The significance of plants in Ancient Egypt is evident, not only agriculturally (for food and a source of material such as papyrus), but also through the power and symbolism of plants replicated in religious and everyday life, even in national identity. The lotus was attributed as the heraldic plant of Upper Egypt and the papyrus reed as the heraldic plant of Lower Egypt. When placed together, they represented the unification of the country, a powerful symbol.
The production of plants was complex, despite the fertile soil in Egypt. The river Nile flooded annually over the summer months; the entire years’ harvest had to take place before June. Produce then had to be stored; grain was kept in a granary, used to produce food and also given as workers’ pay. Produce was also stored in clay vessels.
Certain plants in particular were associated with the gods, and were prestigious in their symbolism and use. Papyrus, Cyperus papyrus, was a symbol of youth and joy and used to make paper, rope, baskets and clothing. It was named after pa-en-per-aa, meaning ‘belonging to the pharaoh’, a high status. Papyrus is extensively represented across objects, art and architecture. It appears frequently in a stylized form either as a single stem with bud or flower or in a series imitating the dense reed beds. The fields of reeds in the marshes along the Nile were habitats for many birds and animals, which are often depicted in artwork in river and hunting scenes. Draining of swamps and over-cultivation mean this plant is no longer grown in the wild along the Nile.
The earliest form of paper, papyrus was invented in Ancient Egypt using the Cyperus papyrusa plant, as early as 3000 BCE. A reed-grass with triangular stems that were peeled and cut into strips, layered and set, the production of paper was a skilled and expensive process and therefore papyrus was used primarily for important documents.
The lotus is also emblematic, steeped in symbolism that was abundant in its representation. It appears in two forms, the blue lotus, Nymphaea caerulea, and white lotus, Nymphaea lotus. Most commonly depicted was the blue lotus, an important symbol of regeneration linked to the cycle of the sun and the endurance of life, as the flower closes at night and opens again each morning. It also blooms all year round. The white lotus blooms at night linking it to the lunar cycle.
Lotiform chalices (cups shaped and decorated as the lotus flower) were first made in the Eighteenth Dynasty, often in faience. The blue-green of faience was associated with life and regeneration, which matched perfectly with the symbolism of the lotus plant. The blue lotus was a symbol of regeneration and the daily renewal of creation as it was connected to the solar cycle, blooming each morning and remaining open throughout the day. The Ancient Egyptians found powerful religious meaning in the behaviours and activities of plants and animals in nature.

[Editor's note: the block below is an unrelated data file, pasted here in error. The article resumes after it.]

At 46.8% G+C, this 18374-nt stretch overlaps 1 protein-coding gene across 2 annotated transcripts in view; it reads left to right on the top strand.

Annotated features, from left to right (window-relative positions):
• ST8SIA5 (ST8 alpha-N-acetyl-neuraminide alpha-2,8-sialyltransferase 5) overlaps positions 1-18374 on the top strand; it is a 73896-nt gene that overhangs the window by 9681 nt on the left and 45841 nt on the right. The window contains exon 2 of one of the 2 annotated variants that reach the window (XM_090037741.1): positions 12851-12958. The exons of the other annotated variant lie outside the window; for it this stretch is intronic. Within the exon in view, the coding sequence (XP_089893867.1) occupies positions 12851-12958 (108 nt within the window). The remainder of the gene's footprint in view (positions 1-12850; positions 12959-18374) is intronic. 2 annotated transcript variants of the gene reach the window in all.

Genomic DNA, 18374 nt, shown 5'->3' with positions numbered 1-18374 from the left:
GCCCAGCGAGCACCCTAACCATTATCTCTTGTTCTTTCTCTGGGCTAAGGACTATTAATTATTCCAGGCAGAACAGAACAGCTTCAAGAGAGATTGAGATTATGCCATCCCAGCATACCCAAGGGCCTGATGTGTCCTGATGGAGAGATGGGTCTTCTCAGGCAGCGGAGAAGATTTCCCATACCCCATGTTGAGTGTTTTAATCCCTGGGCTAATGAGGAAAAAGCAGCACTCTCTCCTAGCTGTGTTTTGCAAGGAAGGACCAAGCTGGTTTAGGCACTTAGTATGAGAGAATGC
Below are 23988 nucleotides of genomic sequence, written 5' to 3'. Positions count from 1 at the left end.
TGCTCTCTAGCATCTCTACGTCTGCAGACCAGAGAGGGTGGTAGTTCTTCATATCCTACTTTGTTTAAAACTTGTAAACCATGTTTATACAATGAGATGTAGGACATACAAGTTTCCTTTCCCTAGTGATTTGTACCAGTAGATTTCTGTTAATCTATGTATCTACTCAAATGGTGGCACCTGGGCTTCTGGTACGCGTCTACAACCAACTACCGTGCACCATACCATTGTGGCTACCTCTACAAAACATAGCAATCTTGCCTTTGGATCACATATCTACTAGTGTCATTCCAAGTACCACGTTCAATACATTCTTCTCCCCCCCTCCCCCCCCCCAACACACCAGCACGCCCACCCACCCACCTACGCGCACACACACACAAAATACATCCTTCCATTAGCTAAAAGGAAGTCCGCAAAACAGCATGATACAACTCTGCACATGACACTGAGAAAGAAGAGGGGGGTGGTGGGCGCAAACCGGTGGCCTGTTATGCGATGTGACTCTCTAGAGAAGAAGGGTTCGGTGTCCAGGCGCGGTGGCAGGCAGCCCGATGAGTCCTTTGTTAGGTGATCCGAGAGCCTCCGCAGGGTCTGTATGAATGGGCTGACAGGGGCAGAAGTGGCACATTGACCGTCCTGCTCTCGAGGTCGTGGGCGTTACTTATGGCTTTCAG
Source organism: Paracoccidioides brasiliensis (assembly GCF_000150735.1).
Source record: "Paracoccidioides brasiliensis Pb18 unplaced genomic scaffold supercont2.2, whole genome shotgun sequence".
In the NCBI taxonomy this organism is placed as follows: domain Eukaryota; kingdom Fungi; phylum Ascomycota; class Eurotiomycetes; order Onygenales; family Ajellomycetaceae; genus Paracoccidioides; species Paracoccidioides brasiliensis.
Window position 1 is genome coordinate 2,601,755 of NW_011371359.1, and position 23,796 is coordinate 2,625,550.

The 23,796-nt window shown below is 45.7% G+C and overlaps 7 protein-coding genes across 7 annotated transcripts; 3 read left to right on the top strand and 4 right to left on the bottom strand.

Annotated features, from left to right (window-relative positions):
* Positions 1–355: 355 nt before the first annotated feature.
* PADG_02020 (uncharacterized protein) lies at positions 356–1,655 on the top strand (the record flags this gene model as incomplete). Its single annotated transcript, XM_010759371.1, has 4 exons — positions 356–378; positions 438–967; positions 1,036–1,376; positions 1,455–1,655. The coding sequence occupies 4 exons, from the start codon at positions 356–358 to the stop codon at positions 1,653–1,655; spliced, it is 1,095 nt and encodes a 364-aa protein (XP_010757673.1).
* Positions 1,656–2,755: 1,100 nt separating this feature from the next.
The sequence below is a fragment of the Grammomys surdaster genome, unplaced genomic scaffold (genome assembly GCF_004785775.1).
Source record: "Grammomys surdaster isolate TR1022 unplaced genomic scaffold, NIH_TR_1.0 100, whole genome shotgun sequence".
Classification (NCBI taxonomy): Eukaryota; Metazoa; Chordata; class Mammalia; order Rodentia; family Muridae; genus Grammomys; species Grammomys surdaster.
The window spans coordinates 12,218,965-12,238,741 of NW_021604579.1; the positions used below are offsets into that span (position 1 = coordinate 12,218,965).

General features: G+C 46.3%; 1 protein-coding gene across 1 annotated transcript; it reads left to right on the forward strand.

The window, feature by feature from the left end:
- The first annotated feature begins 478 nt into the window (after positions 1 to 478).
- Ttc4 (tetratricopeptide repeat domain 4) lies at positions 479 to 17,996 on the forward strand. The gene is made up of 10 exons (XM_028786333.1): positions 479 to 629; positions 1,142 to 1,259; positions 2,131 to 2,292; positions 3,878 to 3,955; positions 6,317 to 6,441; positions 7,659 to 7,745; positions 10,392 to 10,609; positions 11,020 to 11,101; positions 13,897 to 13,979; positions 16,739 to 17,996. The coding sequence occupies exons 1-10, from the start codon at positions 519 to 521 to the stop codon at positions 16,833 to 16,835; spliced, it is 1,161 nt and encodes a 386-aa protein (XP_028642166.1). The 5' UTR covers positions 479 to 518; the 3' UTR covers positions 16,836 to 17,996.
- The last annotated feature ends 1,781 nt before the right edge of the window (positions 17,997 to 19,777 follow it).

The other lotiform was the white lotus, although these were less common. These would also have had a function as votive offerings, used as drinking vessels containing wine or milk in worship of the cow-headed goddess Hathor. There is also evidence of white lotiform chalices in royal and domestic contexts. Whether as a votive chalice, a stately vessel or domestic cup, the white lotus would evoke rejuvenation and rebirth, associated with the flower’s lunar bloom cycle.
Basketry is an ancient form of manufacture that was found in objects and decoration in domestic, religious and funerary contexts. Baskets were used to contain an assortment of things from grain and food to cosmetics and jewellery. When in a tomb context, these items would be offerings to sustain the deceased in the afterlife. The good quality of this basket indicates it was preserved in a tomb.
A recurring theme in Ancient Egyptian material culture is to mimic basketry in different materials. The coiled basketry work here is displayed alongside a faience basket and lid that mimic the technique of the woven plant fibres. We can also see how the basketry motif has been replicated in other materials with the use of blue faience tiles copying reed matting.
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It is thought that the few known examples of faience basket all came from one workshop at Tuna-el-Gebel, renowned for quality faience. Major Myers was frequently in Egypt in the mid-1890s when a large amount of Egyptian faience was re-discovered at Tuna el-Gebel. He purchased several faience objects which had come from ‘Tuneh’ (as Myers wrote in his diary) through dealers such as Carl Reinhardt.